Thursday, 31 January 2008

Drawing Conclusions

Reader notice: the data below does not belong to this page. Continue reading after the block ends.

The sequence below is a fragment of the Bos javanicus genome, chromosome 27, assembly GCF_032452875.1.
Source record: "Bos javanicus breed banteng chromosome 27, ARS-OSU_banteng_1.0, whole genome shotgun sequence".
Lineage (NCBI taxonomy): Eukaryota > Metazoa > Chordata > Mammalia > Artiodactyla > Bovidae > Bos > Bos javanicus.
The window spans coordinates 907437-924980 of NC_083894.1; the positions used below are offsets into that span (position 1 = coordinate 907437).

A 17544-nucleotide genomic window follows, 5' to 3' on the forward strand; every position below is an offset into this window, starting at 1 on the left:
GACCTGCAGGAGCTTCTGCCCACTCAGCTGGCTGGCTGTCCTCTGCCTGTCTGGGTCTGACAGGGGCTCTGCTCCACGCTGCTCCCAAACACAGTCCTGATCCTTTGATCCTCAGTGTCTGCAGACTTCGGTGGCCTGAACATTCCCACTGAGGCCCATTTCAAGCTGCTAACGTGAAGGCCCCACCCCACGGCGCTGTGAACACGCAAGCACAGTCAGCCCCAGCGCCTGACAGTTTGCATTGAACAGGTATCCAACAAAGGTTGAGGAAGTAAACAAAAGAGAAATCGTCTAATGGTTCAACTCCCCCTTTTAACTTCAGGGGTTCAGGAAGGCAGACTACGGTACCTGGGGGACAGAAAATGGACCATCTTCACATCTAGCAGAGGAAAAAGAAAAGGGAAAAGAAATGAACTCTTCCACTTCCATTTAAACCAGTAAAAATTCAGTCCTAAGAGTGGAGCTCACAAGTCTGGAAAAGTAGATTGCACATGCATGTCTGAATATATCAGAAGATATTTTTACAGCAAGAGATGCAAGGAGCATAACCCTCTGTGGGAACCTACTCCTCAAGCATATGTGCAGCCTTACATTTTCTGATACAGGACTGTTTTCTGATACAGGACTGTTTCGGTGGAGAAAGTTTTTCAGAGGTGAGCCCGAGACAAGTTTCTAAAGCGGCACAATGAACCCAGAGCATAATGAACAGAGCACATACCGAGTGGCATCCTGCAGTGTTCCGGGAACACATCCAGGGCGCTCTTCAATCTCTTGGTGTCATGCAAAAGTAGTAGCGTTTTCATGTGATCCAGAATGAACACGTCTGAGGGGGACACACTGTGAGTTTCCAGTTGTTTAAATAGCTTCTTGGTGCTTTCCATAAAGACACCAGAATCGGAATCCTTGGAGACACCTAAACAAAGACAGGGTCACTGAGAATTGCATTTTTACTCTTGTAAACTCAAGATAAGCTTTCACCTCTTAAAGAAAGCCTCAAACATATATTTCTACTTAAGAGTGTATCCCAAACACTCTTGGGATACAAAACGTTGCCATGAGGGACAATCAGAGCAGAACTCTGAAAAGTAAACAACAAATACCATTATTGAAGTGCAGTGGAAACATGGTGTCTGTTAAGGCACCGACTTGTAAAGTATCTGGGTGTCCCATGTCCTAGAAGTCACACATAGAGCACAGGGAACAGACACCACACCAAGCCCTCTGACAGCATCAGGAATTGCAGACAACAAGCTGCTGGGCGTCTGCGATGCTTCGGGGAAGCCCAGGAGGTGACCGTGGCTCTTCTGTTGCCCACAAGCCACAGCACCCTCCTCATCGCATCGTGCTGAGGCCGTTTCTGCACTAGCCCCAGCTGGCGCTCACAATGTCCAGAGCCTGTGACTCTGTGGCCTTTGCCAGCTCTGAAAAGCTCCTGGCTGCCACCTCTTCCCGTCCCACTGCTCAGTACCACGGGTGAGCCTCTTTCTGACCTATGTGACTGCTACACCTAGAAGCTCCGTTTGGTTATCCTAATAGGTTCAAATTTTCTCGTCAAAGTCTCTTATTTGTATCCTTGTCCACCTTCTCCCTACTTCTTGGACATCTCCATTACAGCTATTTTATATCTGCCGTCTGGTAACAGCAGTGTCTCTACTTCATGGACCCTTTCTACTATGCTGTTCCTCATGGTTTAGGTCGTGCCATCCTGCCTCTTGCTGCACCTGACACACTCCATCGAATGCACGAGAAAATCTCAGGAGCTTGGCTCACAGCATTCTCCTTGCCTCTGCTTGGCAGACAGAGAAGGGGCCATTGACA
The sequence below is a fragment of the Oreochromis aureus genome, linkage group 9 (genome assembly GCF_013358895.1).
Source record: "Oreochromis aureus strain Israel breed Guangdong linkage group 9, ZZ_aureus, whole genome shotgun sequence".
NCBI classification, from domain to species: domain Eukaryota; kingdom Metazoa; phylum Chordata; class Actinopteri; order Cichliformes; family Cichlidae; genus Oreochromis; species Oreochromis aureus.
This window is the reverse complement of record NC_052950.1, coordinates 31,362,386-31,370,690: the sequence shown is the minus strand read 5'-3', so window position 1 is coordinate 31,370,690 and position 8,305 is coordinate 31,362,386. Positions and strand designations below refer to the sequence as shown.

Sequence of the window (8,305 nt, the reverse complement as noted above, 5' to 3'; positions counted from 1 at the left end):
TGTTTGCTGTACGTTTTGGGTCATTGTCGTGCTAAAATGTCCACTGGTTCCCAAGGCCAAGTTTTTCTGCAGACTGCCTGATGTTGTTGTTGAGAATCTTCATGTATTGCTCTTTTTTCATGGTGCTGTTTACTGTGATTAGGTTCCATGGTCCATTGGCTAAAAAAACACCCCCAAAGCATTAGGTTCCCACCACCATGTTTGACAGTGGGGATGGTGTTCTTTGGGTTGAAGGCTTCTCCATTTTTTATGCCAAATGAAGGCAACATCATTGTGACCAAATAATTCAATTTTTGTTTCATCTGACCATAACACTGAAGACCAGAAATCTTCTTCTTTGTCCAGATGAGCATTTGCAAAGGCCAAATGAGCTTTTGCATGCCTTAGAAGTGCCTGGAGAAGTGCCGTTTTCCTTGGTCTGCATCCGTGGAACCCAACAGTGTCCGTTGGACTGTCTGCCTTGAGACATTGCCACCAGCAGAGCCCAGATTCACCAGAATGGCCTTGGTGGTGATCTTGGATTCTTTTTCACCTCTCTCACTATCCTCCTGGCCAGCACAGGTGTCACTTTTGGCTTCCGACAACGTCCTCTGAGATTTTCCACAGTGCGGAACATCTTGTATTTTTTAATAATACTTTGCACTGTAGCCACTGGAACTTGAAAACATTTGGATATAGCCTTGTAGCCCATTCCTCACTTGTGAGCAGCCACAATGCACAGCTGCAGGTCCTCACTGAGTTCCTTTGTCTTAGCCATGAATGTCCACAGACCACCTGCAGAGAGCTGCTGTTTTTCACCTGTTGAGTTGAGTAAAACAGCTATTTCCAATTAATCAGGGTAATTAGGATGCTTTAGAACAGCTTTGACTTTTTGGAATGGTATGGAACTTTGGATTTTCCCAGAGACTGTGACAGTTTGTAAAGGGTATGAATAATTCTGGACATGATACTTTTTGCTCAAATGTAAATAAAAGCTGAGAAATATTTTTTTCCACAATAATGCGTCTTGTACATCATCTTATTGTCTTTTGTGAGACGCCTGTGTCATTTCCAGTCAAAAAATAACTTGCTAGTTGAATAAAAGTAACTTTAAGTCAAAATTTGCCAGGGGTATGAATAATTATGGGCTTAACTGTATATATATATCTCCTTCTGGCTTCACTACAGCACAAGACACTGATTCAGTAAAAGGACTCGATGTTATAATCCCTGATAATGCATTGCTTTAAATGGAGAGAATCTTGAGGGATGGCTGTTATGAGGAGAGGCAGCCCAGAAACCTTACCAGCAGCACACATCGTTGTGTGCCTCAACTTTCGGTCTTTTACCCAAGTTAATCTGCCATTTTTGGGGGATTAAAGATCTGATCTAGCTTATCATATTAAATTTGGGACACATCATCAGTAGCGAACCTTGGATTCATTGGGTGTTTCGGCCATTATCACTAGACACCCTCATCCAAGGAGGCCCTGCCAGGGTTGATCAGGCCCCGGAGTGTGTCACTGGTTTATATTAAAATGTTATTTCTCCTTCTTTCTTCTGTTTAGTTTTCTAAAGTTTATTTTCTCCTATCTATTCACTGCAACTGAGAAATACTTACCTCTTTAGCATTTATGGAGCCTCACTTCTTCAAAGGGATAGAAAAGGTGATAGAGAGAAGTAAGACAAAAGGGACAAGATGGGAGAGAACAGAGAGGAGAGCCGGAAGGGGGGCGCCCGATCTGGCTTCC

It’s a simple thing to do, drawing. You sit down with a piece of paper before you, attack it with a pen/pencil/paint/blood (Sorry, been watching X-files again…) and produce an image. This image may or may not have some specific significance or it may simply be a brain belch (see R. Hing, Artwork of). Frequently that depends on the viewer. That sounds odd, yet it has struck me that art only finds its expression in its audience (or in the case of post-modern art, its victims). We will never know exactly what Michaelangelo was thinking during the painting of the Cistine Chapel, but you can find out what it means today by asking people who’ve seen it what they think, and what they think Michaelangelo was thinking. Of course these observations are tinted by the expectations and pre-conceptions of the people making them, thus rendering the art a reflection of that person’s life or cultural experiences. Of course, an interesting scenario is when people come across something to which they have no point of reference. Personally I find this confusing, or sometimes down-right annoying as my brain struggles (and fails) to interpret what I’m seeing. Some people find it liberating, and I confess the odd flash of envy towards these people. To avoid straying too far from the point,, it can be said that it in our own interpretation of art, we are all interpreting a part of ourselves, and for that let us be glad. Of course, recognising and acknowledging this is not always easy. Seeing a picture that seems to be dark and nasty with little or no redeeming features (and then realising that you are face to face with the darker side of your own nature) could provide a shock, if not outright disgust. I don’t argue that this is always the case. There are some images where the room for interpretation is minimal (such as portraits), but in other cases we must acknowledge the power of the artist. It may be that the true gift of an artist is not so much their powers of creation, but their ability to choose which parts of ourselves we are forced to confront, whether the divine and inspiring like Michaelangelo, or the dark and demonic like Blake (or some of Mark’s recent creations!). Perhaps, in these dim mirrors reflecting the depths and heights of our souls, we can catch a glimpse of who we are, and by the work of someone we have never met (or sometimes never even heard of), we can discover a little more of the way we fit into the world around us…

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